I was considering the Loudness question recently and had a thought (an all too rare occasion for me).
We are all aware that adverts, other programs and other channels seem to be louder than that of the program we are watching. We know that when we flick from one channel to the next that the audio level differs, but does that happen as much as it used to?
Or, put another way, do we still watch TV in the same way?
Take me for example. In the UK, I watched all the programs I liked on Sky Plus (a series record function as is now commonly available). In Australia that was called Foxtel IQ and now I live in the US, I use AT&T U-Verse. I record the series and watch the programs when I want and FF through the adverts and promos.
I recently had a discussion with one of my colleagues who now watches most of his programming through Netflix, again avoiding those pesky adverts. He accepts that they may be slightly out of date but it is less hassle and he has a vast choice of programs, with some even in HD.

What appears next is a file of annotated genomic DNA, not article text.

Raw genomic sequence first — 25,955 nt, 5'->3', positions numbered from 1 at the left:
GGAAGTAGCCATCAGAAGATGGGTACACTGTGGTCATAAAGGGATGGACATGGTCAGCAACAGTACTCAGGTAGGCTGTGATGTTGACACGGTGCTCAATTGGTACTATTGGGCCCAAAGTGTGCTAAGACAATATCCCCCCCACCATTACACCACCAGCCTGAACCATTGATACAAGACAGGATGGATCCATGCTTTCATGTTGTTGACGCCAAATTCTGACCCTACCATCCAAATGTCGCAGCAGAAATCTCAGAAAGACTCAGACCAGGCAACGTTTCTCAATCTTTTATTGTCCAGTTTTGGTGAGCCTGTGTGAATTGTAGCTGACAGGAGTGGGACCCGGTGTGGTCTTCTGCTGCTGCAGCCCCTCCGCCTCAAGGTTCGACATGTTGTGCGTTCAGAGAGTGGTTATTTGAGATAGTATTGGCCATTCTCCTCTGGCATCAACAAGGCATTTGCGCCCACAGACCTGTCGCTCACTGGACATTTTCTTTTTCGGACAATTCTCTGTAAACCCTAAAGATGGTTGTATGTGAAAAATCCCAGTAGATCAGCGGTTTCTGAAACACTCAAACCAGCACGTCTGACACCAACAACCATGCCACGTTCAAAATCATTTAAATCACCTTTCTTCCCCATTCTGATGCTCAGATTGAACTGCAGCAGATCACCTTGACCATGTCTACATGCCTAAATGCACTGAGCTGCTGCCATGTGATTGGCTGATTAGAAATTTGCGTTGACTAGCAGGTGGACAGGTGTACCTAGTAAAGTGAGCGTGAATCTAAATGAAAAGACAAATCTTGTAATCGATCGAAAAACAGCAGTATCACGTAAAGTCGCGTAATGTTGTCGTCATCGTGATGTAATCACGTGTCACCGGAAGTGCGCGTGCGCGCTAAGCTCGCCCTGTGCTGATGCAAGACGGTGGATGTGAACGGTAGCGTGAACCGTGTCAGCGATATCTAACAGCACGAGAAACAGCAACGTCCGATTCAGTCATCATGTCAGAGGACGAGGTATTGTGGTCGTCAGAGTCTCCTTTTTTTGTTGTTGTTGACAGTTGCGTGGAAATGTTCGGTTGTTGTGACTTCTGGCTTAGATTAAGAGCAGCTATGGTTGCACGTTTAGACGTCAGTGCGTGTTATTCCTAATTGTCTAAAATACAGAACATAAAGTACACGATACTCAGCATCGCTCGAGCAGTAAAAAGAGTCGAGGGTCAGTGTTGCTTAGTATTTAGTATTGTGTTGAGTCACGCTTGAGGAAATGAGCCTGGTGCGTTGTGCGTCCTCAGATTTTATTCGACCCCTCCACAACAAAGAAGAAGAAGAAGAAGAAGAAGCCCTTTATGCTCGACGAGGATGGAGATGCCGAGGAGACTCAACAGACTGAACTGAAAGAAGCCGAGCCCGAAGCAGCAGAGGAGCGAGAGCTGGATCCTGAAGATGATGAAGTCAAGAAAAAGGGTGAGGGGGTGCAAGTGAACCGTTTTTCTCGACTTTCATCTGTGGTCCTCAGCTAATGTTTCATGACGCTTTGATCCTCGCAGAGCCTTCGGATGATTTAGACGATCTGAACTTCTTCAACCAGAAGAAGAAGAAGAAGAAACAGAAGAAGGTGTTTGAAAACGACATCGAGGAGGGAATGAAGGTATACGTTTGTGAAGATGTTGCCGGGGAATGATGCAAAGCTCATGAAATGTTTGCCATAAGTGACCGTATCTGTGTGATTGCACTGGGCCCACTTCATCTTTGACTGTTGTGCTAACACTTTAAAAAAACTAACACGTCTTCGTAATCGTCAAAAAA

So taken with this concept, I went out and bought an Apple TV and am currently watching a number of TV series I missed out on, and I have to say it suits my lifestyle. When I travel, I occasionally catch up on the latest episode sat in the airport lounge on my laptop through one of a number TV channels now offering there programs on-line. In Japan, last year I was amazed at the number of people watching TV content on their mobile phones on the trains – and new technologies are also improving how this content is carried, such as Dolby’s work in creating virtual 5.1 for mobiles (we wrote about this last year – you can read it here).
Consumption of TV content is changing rapidly and we are adapting a fast-food culture to devouring content with attention spans shorter than those of a toddler.
Where does that leave us as an industry? We all know that many TV companies rely on advertising revenue to make TV programs – should we be concerned?
I don’t think so. To watch those programs in the airport lounge, I know and accept that the program will have three or four commercials or that the whole show’s presence on-line will be sponsored. This gives the opportunity for some very targeted advertising and I think we will see more and more of this style adopted.
The important thing for us to understand is that it is the content and its availability through all these new channels including on-line, mobile, etc. that will entice people to watch and therefore be advertised to. And that’s the business we’re in – helping to create better content, however it is consumed.